White House defends Biden as ex-Pentagon chief Gates unloads

The White House is leaping to Vice President Biden's defense after former Pentagon chief Robert Gates pointedly challenged his judgment in a forthcoming memoir.

Gates' book, "Duty: Memoirs of a Secretary at War," has sent a small shock wave through Washington, with its candid critiques of the Obama administration and particularly of those at the top. Gates left little to the imagination in questioning President Obama's leadership style and commitment to the Afghanistan war. But he was unsparing in his assessment of Biden's contribution.

"I think he has been wrong on nearly every major foreign policy and national security issue over the past four decades," Gates wrote, according to The New York Times.

In a written statement responding to the book excerpts, National Security Council spokeswoman Caitlin Hayden said Obama "welcomes differences of view among his national security team."

But she added: "The president disagrees with Secretary Gates' assessment -- from his leadership on the Balkans in the Senate, to his efforts to end the war in Iraq, Joe Biden has been one of the leading statesmen of his time, and has helped advance America's leadership in the world. President Obama relies on his good counsel every day."

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    In excerpts published by the Times and Washington Post, and confirmed by Fox News, Gates called Biden a man of "integrity" but also accused him of "poisoning the well" for military leadership.

    The tone of Gates' book is a break from Washington decorum, in which former Cabinet members rarely level tough judgments against sitting presidents. On Obama, he claimed the president was only interested in getting troops out of Afghanistan.

    Gates wrote that by early 2010 he had concluded the president "doesn't believe in his own strategy, and doesn't consider the war to be his."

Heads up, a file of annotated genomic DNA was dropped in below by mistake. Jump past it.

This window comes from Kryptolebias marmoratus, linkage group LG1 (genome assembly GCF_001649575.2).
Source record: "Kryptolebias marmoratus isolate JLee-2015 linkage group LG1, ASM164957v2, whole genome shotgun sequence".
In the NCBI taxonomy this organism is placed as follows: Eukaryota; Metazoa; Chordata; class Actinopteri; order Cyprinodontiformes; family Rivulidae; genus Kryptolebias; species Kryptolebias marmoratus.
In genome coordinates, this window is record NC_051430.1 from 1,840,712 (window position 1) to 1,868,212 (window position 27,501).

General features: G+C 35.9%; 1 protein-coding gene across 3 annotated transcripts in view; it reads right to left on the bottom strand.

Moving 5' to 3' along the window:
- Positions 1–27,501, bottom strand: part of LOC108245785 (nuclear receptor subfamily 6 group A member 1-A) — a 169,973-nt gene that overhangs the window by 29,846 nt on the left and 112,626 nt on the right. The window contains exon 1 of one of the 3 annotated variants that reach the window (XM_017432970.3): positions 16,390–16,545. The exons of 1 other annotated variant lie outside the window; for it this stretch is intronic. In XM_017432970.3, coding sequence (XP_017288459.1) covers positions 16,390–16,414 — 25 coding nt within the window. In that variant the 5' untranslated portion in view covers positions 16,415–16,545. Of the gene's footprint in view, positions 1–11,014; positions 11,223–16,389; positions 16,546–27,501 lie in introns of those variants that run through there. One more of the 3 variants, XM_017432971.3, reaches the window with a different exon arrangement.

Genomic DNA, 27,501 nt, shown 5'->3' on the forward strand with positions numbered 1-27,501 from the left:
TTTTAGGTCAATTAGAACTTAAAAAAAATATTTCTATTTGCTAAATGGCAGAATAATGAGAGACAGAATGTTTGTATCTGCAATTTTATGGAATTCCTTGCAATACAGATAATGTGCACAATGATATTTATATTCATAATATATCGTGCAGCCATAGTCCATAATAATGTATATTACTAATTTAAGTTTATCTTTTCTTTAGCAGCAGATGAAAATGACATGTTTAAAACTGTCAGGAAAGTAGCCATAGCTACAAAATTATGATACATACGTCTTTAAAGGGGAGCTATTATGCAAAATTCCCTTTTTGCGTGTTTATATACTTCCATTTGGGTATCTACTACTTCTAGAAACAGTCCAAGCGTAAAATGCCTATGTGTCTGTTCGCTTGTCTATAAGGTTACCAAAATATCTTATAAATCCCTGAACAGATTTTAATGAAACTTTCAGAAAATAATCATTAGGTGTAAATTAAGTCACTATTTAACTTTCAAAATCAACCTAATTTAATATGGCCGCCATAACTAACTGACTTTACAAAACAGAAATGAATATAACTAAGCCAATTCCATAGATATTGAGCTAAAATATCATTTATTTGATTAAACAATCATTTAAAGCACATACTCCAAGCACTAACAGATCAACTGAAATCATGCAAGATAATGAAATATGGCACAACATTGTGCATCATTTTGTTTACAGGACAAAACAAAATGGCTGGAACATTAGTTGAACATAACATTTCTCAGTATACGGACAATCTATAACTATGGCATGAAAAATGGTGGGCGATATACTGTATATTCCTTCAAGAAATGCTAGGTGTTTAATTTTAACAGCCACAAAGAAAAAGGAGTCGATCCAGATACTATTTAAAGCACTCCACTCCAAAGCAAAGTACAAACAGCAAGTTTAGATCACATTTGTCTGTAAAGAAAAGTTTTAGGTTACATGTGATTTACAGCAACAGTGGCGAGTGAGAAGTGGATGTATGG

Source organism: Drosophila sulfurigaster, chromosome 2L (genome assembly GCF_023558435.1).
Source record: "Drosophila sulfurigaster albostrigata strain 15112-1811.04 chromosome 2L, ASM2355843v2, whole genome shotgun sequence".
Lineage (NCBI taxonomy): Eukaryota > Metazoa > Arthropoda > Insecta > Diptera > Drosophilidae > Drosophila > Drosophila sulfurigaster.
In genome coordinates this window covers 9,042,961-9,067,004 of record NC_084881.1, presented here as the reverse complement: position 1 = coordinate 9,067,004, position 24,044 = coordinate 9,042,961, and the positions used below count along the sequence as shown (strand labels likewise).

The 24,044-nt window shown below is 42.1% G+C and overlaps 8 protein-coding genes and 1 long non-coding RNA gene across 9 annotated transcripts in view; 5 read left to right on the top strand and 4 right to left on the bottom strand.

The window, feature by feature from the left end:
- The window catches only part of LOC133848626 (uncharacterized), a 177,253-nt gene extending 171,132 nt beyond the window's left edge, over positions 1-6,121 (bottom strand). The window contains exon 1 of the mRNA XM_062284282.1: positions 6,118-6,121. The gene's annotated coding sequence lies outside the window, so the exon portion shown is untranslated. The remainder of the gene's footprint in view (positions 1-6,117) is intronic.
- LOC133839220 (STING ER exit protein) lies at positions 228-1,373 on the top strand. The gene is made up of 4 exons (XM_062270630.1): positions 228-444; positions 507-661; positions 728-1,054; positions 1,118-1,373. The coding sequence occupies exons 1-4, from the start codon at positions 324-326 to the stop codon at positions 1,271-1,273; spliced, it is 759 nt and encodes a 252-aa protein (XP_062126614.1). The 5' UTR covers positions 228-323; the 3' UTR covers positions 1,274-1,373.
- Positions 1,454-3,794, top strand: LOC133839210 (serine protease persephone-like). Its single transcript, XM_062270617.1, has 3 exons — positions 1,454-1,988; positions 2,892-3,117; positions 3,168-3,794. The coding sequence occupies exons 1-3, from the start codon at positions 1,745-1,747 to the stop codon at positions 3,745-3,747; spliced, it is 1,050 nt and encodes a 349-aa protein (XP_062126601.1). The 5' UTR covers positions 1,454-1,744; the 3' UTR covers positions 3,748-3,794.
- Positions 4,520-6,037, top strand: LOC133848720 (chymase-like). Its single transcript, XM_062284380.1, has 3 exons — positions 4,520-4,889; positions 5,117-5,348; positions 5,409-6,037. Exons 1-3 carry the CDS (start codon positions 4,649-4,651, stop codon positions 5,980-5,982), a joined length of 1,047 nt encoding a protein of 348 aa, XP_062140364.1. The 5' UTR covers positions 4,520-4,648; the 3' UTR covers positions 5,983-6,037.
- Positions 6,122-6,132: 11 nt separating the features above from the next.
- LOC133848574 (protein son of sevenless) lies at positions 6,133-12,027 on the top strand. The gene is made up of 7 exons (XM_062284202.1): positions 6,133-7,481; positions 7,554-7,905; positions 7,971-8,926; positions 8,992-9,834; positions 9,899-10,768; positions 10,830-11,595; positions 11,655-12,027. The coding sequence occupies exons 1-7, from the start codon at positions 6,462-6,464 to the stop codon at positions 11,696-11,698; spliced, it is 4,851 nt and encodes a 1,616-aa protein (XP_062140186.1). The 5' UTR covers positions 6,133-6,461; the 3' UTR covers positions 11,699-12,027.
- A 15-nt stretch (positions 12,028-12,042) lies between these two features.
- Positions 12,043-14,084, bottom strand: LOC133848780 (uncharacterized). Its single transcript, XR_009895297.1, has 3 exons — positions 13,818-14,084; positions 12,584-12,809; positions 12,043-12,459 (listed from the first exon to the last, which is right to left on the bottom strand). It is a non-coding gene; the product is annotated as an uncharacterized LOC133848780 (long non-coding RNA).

The book is scheduled for a Jan. 14 release by the Knopf DoubleDay Publishing Group.

    The 70-year-old Gates wrote that Obama appeared to doubt his own strategy in Afghanistan to the point of being "outright convinced it would fail."

    Obama deployed 30,000 more troops to stabilize Afghanistan before starting to remove soldiers in mid-2011, after months of tense discussion with Gates and other top advisers.

    Gates said he never doubted Obama's support for the troops, "only his support for their mission."

    Gates, a carryover from the George W. Bush administration who worked for every president since Richard Nixon, except Bill Clinton, said that underneath his notoriously calm exterior he was frequently "seething" because he felt Obama and his team had neither trust nor confidence in him.

    Despite his criticism of Obama, Gates wrote about the commander in chief's primary Afghanistan polices: "I believe Obama was right in each of these decisions."

    He admitted to having "a few issues" with George W. Bush and essentially wrote approvingly of then-Secretary of State Hillary Clinton, whom he described as being "smart, idealistic but pragmatic, tough-minded, indefatigable, funny, a very valuable colleague, and a superb representative of the United States all over the world."